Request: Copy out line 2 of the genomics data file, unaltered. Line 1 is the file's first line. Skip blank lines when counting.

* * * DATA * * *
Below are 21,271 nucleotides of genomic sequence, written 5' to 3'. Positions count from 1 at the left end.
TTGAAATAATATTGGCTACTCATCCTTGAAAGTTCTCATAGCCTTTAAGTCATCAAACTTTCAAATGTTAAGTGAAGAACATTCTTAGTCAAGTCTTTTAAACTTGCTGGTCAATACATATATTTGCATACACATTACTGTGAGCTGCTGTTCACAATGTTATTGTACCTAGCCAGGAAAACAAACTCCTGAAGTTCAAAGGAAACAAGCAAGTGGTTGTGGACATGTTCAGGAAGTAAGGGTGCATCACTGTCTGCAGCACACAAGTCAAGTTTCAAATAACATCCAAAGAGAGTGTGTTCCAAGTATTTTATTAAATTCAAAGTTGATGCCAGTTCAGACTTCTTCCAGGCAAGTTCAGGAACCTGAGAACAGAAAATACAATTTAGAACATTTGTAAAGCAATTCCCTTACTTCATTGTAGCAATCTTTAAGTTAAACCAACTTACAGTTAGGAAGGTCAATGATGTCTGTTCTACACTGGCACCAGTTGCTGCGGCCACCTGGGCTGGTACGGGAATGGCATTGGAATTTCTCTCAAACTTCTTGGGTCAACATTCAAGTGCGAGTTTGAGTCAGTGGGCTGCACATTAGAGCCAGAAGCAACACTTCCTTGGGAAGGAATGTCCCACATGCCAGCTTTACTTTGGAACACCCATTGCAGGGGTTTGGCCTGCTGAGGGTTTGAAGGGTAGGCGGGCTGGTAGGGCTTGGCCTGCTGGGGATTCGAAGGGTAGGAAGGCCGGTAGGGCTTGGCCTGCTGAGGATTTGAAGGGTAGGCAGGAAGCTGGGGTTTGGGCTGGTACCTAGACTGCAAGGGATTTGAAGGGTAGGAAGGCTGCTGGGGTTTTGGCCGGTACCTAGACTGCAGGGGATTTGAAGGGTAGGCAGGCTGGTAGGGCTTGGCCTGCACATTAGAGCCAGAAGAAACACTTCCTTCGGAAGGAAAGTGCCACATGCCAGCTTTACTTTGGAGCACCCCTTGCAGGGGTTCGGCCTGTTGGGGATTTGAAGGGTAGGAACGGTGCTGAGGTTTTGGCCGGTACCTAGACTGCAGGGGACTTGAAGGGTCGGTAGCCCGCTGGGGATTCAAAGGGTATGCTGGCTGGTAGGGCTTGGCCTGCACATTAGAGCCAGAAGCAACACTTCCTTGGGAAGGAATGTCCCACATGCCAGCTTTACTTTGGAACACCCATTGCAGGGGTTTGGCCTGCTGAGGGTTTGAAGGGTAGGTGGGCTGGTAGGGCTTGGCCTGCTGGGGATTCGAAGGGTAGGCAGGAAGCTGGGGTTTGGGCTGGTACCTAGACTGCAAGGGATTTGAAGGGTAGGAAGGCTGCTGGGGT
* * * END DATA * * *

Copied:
TTGAAATAATATTGGCTACTCATCCTTGAAAGTTCTCATAGCCTTTAAGTCATCAAACTTTCAAATGTTAAGTGAAGAACATTCTTAGTCAAGTCTTTTAAACTTGCTGGTCAATACATATATTTGCATACACATTACTGTGAGCTGCTGTTCACAATGTTATTGTACCTAGCCAGGAAAACAAACTCCTGAAGTTCAAAGGAAACAAGCAAGTGGTTGTGGACATGTTCAGGAAGTAAGGGTGCATCACTGTCTGCAGCACACAAGTCAAGTTTCAAATAACATCCAAAGAGAGTGTGTTCCAAGTATTTTATTAAATTCAAAGTTGATGCCAGTTCAGACTTCTTCCAGGCAAGTTCAGGAACCTGAGAACAGAAAATACAATTTAGAACATTTGTAAAGCAATTCCCTTACTTCATTGTAGCAATCTTTAAGTTAAACCAACTTACAGTTAGGAAGGTCAATGATGTCTGTTCTACACTGGCACCAGTTGCTGCGGCCACCTGGGCTGGTACGGGAATGGCATTGGAATTTCTCTCAAACTTCTTGGGTCAACATTCAAGTGCGAGTTTGAGTCAGTGGGCTGCACATTAGAGCCAGAAGCAACACTTCCTTGGGAAGGAATGTCCCACATGCCAGCTTTACTTTGGAACACCCATTGCAGGGGTTTGGCCTGCTGAGGGTTTGAAGGGTAGGCGGGCTGGTAGGGCTTGGCCTGCTGGGGATTCGAAGGGTAGGAAGGCCGGTAGGGCTTGGCCTGCTGAGGATTTGAAGGGTAGGCAGGAAGCTGGGGTTTGGGCTGGTACCTAGACTGCAAGGGATTTGAAGGGTAGGAAGGCTGCTGGGGTTTTGGCCGGTACCTAGACTGCAGGGGATTTGAAGGGTAGGCAGGCTGGTAGGGCTTGGCCTGCACATTAGAGCCAGAAGAAACACTTCCTTCGGAAGGAAAGTGCCACATGCCAGCTTTACTTTGGAGCACCCCTTGCAGGGGTTCGGCCTGTTGGGGATTTGAAGGGTAGGAACGGTGCTGAGGTTTTGGCCGGTACCTAGACTGCAGGGGACTTGAAGGGTCGGTAGCCCGCTGGGGATTCAAAGGGTATGCTGGCTGGTAGGGCTTGGCCTGCACATTAGAGCCAGAAGCAACACTTCCTTGGGAAGGAATGTCCCACATGCCAGCTTTACTTTGGAACACCCATTGCAGGGGTTTGGCCTGCTGAGGGTTTGAAGGGTAGGTGGGCTGGTAGGGCTTGGCCTGCTGGGGATTCGAAGGGTAGGCAGGAAGCTGGGGTTTGGGCTGGTACCTAGACTGCAAGGGATTTGAAGGGTAGGAAGGCTGCTGGGGT